CAT review: Randeep Hooda shines in this high-octane thrill ride from Punjab.
CAT review: With its Punjabi earthiness, the Netflix spy thriller starring Randeep Hooda is fresh, and gripping, and adds a new flavor to Indian OTT.
A reluctant spy being used as a pawn by people more powerful and ambitious than him is not a novel concept in film. Through an eight-episode arc, CAT, the new Netflix show, takes this age-old formula and manages to make it fresh and gripping. The show is considered Netflix’s first Punjabi original (it is almost bilingual with the dialogue shuffling between Punjabi and Hindi). And that is not the only thing novel about the series, which uses Randeep’s talents fabulously.
Cat refers to infiltrators planted by the police in rebel groups during the state’s separatist insurgency decades ago. The story of one such retired Cat, Gurnaam Singh (Randeep Hooda), who has left that world behind, is told in this show. But now, in order to save his brother from a dangerous situation, he must return to that dark place and serve as a cop’s eyes and ears inside the criminal syndicate run by the city’s all-powerful neta Madam Aulakh.
The show’s unique selling point is how well it understands its setting. Every frame, every line, every gunshot, and every flashback screams Punjab. The land and its people have been well depicted, and the decision to keep the dialogue largely in Punjabi grounds it further to the land, making it more believable and real to the audience. The actors’ Punjabi diction is nearly flawless, and while Randeep stutters slightly, he compensates with his acting ability.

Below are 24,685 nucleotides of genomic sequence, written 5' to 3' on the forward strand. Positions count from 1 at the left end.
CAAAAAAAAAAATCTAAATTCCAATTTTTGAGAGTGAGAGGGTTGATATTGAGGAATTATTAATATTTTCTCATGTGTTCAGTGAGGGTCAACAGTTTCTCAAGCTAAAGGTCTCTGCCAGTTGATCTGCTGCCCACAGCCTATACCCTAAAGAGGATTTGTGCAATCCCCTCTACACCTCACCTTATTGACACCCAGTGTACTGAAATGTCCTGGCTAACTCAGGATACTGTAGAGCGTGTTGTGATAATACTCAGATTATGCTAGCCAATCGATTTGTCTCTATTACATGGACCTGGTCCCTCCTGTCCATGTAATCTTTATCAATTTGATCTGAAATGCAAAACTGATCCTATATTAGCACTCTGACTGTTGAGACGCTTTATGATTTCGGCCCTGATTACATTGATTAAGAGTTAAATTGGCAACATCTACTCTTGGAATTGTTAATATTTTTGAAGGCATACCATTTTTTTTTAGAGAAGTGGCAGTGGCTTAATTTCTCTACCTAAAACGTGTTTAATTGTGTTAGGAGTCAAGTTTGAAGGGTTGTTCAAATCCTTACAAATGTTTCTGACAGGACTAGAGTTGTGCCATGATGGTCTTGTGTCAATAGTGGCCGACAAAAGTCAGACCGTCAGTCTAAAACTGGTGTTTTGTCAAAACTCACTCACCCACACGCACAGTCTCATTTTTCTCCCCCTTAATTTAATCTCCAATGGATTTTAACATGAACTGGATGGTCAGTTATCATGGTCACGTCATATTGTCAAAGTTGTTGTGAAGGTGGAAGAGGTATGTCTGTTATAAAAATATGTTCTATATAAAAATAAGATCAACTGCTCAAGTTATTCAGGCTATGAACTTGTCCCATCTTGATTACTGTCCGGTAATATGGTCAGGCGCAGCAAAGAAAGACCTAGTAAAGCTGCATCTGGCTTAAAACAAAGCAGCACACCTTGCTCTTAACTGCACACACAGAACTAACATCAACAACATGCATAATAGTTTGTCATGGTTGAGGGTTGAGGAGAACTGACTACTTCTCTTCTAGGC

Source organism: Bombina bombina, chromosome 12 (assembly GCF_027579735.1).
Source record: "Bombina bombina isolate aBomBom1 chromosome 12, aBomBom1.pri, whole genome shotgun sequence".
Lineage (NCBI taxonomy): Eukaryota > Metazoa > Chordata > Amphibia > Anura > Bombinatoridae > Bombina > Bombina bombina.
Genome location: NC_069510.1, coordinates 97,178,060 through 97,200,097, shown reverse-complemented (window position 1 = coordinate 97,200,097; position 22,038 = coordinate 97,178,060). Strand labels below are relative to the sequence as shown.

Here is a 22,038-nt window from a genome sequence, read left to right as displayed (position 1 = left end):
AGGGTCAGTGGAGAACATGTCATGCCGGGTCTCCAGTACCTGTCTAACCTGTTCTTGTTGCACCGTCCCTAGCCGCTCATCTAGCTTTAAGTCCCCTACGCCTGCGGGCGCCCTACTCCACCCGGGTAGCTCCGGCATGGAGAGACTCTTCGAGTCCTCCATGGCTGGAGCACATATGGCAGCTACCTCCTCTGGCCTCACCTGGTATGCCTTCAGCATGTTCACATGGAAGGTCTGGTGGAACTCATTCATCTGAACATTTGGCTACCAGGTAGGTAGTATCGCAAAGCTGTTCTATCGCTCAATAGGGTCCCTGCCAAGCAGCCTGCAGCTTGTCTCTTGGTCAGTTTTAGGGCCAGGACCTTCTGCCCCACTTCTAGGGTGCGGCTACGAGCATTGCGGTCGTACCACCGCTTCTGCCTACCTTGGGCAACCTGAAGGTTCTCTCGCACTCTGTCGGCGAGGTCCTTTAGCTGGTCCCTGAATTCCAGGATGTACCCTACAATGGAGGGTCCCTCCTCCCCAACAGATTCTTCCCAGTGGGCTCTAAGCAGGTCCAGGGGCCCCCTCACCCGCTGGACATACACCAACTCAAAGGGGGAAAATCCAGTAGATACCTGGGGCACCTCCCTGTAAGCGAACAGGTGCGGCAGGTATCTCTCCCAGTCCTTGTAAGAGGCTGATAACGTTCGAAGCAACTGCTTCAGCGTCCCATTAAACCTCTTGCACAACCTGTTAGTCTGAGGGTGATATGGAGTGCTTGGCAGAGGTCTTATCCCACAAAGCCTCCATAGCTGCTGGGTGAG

CAT is not subtle, as we’ve come to expect from most recent Indian web series. The art of understated storytelling is dying in the Indian OTT space, and I believe that being too direct and loud insults the audience’s intelligence. That is CAT’s biggest flaw: it hammers every point instead of highlighting it subtly. It overuses stereotypes (the cokehead brother, the rebellious rich daughter of a politician, the bumbling sub inspector) and lacks originality in storytelling, making it predictable.
Nonetheless, there are parts where CAT keeps you guessing. The web it spins and the surprises it throws at you are both welcome. However, it is all held together by some excellent performances. Randeep excels as Gurnaam, the man who begins the show as a reluctant family man and, by the end, has undergone a Walter White-like transformation into a hardened, scheming killing machine. The show’s true star, however, is veteran Punjabi actor Suvinder Vicky, who plays Gurnaam’s handler, a scheming cop who only has his own interests at heart. His dynamic role gives the actor scope, and he delivers a delicious performance, effortlessly displaying ambition, jealousy, and lust for power. Hasleen Kaur’s transformation from Miss India to a de-glam lower middle-class cop is noteworthy. It takes a brave actor from her background to take on a role like this, and it takes talent to pull it off like she does.
The uniqueness of CAT lies in its understanding of its setting, the earthiness of Punjab, and, of course, the lingo. The show has flaws, but the novelty and stellar cast more than compensate. With Masoom and CAT, the Indian OTT scene is finally waking up to Punjab, a land rich in the types of stories that the web medium requires. Here’s hoping there will be more of these in times to come.
Balwinder Singh Janjua is the creator.
Randeep Hooda, Suvinder Vicky, Sukhwinder Chahal, and Hasleen Kaur star in the film.